|Museo dell'Accademia Etrusca di Cortona.|
An entire if small viewing space is dedicated to the bronze lampadario found at Fratta near Cortona in 1840. This is a magnificent bronze hanging lamp very likely cast for a north Etruscan religious edifice of the highest importance during the 4th century BC. An inscription shows it was rededicated in the 2nd century BC. Under the 18 burners, its iconography includes alternating representations of Silenus playing double flutes and of sirens. Within reliefs of waves, dolphins and other fiercer sea-creatures is a gorgon-like face with protruding tongue. Between each burner is a horned head of Achelous. Don't miss it! It's housed adjacent to the entrance of Room II.
|Etruscan display in the Etruscan Academy Museum of the City of Cortona.|
The countryside around Cortona is dotted with "meloni", Etruscan burial-mounds. These can be seen at Camucia and also in the village of Sodo. Tumulo II at Sodo displays imposing terrace-steps decorated with sculptural groups and other architectural elements.
|Etruscan Tumulo II at Sodo, near Cortona|
A day spend first at the Cortona Etruscan museum followed by a circuit of the archaeological sites around Cortona makes for a very pleasant (and educational) excursion.
Some Etruscan proclivities differed from ours. One was a love of roasted, stuffed dormice (ghiri). These were reared in a large terracotta pot kept in the kitchen and known to us as a ghirarium. The numerous examples in Etruscan museums have climbing shelves built into the walls and air holes. There's a good reconstruction of a ghirarium in the MAƎC. The Roman recipe - possibly of Etruscan derivation - for preparing dormice involves creating a stuffing of dormouse meat or pork together with pepper, pine nuts, broth, asafoetida and some garum (anchovy paste will do), stuffing it into the dormice which are then stitched up and baked in an oven on a tile (180 C for 45 minutes). They are still a popular delicacy in Slovenia. You can also preserve the roasted animals in honey for later consumption. Buon appetito!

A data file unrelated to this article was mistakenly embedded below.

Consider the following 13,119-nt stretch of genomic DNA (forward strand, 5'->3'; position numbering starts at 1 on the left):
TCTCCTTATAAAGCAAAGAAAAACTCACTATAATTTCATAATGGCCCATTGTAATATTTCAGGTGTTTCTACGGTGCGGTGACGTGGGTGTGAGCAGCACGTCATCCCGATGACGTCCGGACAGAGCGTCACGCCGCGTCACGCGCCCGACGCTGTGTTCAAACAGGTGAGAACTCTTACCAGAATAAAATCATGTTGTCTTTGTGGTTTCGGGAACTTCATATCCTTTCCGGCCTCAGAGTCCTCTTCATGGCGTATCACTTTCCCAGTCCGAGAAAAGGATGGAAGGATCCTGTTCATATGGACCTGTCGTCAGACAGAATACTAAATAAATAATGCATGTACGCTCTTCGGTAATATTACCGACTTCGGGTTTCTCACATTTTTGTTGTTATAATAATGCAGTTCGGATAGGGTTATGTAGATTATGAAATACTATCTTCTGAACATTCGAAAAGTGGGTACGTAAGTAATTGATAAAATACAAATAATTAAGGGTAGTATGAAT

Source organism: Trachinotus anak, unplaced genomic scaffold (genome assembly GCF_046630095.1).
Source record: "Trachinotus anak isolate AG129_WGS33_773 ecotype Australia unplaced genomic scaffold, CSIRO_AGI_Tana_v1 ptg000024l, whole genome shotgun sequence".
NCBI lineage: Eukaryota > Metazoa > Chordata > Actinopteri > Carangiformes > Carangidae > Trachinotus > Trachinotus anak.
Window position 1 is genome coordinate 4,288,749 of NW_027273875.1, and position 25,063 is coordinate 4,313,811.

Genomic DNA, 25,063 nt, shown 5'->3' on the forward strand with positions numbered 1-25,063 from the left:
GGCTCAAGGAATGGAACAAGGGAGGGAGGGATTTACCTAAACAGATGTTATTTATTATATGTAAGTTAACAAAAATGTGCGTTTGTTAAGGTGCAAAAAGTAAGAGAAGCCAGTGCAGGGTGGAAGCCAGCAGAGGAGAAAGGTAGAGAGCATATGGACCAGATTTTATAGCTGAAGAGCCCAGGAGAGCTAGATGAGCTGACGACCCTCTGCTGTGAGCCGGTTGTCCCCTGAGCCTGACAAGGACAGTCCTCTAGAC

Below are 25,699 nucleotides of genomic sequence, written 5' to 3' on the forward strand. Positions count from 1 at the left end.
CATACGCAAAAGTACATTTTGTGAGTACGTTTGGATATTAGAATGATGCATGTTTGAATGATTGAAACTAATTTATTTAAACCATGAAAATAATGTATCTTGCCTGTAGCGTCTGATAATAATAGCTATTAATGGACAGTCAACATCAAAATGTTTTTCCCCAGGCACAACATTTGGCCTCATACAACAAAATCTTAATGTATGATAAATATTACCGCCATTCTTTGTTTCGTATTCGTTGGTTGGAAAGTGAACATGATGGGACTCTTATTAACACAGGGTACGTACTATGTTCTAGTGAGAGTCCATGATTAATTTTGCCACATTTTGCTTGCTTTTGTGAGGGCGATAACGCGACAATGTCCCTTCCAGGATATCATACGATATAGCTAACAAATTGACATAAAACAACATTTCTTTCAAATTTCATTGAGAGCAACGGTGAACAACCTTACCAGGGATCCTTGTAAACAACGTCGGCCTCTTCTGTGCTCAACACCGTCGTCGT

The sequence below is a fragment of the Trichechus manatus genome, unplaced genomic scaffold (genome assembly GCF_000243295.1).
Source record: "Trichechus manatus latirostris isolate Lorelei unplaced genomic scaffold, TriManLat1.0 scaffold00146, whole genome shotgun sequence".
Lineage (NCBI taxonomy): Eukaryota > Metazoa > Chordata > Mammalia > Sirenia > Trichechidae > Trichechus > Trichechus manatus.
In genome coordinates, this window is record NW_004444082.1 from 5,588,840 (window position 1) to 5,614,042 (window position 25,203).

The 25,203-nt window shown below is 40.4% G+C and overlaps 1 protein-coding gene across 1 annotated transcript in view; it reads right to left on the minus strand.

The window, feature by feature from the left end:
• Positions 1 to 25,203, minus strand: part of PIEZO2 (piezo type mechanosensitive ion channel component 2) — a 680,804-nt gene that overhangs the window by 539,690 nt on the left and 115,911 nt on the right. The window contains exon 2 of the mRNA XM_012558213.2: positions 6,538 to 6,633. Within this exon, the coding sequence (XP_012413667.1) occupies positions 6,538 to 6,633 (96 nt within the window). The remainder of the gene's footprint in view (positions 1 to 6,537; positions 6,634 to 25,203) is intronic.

|Etruscan couple dining in style.|
Museum Opening hours:
1 April – 31 October open everyday from 10 am to 7 pm.
1 November – 31 March open Tuesday through Sunday from 10 am to 5pm.
Closed Mondays, closed on 25 December.
Fulvio Di Rosa
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